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NIS+ Architecture Overview

Sun introduced NIS+ as part of the Solaris 2 operating environment as a replacement for NIS. Several deficiencies in NIS were addressed in the NIS+ architecture. These included:

  • Lack of hierarchal namespace
  • Weak authentication
  • No incremental updates between master and slaves

At the time NIS was developed, Sun's major business focus was the technical computing market. A typical network of Sun systems consisted of a couple of servers and maybe 20-30 workstations that were used by engineers working on the same design project. Verifying the authenticity of a NIS client was not an issue since networks were small and everyone knew who was attached to it.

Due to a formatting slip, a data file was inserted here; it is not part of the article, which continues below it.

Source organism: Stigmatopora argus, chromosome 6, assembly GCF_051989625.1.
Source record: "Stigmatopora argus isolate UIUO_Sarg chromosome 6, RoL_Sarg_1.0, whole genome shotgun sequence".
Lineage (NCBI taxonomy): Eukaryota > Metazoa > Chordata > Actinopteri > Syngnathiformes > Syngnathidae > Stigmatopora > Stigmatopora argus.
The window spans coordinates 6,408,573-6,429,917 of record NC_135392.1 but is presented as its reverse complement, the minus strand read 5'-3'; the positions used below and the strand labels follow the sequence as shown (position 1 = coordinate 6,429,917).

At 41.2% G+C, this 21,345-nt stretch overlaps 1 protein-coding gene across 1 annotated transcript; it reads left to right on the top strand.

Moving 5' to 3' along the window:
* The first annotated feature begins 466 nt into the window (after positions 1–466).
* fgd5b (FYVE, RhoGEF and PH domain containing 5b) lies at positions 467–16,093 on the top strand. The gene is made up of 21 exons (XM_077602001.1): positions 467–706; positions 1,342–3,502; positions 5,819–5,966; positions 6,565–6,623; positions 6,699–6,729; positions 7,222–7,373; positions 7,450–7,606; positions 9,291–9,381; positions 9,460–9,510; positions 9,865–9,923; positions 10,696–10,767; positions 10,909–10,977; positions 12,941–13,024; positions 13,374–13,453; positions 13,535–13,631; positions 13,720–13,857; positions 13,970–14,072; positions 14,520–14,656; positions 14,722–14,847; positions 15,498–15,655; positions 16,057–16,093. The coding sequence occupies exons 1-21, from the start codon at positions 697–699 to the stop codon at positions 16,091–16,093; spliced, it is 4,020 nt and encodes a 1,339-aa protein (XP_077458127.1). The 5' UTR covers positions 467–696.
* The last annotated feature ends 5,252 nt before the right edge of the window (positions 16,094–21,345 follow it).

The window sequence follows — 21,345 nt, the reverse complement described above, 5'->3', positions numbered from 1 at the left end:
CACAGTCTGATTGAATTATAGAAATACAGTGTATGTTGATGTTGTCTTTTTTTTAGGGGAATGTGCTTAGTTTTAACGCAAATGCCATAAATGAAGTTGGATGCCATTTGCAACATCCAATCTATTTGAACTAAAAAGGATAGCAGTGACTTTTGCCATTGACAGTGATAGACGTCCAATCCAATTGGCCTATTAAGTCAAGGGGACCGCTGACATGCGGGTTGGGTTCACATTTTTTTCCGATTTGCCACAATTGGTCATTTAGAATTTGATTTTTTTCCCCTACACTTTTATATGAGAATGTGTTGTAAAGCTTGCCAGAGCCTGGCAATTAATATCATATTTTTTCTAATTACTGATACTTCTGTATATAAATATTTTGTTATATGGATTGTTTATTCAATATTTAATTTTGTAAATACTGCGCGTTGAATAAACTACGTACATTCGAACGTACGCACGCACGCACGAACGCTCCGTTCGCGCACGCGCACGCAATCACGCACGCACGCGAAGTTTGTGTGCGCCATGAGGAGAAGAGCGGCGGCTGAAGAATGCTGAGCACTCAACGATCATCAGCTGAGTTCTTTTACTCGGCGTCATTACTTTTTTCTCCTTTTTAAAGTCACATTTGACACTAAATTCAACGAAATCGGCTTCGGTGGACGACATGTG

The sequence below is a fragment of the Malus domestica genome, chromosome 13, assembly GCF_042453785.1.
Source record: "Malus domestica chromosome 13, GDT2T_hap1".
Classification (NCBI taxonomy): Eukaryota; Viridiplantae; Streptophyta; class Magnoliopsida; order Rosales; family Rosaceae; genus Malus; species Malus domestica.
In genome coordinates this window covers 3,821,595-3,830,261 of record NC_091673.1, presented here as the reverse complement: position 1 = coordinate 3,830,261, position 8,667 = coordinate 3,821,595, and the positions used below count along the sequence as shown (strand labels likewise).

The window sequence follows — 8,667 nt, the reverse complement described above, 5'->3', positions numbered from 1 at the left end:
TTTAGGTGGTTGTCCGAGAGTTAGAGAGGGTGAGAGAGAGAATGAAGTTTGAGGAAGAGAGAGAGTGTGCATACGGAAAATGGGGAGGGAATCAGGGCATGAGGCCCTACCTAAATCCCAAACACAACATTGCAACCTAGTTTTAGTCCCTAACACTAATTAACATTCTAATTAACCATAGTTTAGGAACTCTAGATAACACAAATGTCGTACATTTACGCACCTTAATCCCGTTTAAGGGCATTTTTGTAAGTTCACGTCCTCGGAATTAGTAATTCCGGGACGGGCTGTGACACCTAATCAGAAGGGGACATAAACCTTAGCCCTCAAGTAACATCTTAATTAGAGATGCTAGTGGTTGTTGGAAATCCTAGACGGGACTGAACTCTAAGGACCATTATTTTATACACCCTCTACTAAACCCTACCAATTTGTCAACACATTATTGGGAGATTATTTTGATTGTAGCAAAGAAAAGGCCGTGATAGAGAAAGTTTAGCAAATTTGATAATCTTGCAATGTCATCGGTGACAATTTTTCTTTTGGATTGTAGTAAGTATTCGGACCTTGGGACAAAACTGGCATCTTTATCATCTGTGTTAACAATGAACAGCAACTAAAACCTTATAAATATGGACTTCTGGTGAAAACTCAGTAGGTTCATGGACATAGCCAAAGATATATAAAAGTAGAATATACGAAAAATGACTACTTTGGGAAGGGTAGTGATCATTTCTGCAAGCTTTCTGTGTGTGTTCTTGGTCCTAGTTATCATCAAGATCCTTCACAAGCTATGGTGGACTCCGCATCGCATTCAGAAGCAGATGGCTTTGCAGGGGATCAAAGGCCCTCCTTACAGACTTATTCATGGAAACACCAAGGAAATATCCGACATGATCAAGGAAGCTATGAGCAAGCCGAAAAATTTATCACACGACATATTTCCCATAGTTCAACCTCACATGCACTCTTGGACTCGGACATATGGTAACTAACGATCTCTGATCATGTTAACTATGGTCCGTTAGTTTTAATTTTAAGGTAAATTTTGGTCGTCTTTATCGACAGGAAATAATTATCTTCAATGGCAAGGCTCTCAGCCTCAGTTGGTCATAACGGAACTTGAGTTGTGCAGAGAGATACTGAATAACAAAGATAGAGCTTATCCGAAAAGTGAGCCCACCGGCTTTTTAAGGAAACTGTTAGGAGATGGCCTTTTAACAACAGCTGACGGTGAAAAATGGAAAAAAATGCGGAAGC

Because not many companies were wired end to end, the number of names stored in NIS maps was limited and there was little interaction with groups in different locations. A flat namespace, where one NIS domain is not related to another, was sufficient, and since the number of NIS map entries was relatively small, propagating whole maps from master to slave servers was not a major problem.

However, as Sun moved into corporate data centers and companies began creating wide area networks (WANs), networks became larger and the need for a more scalable business-wide naming service became obvious.

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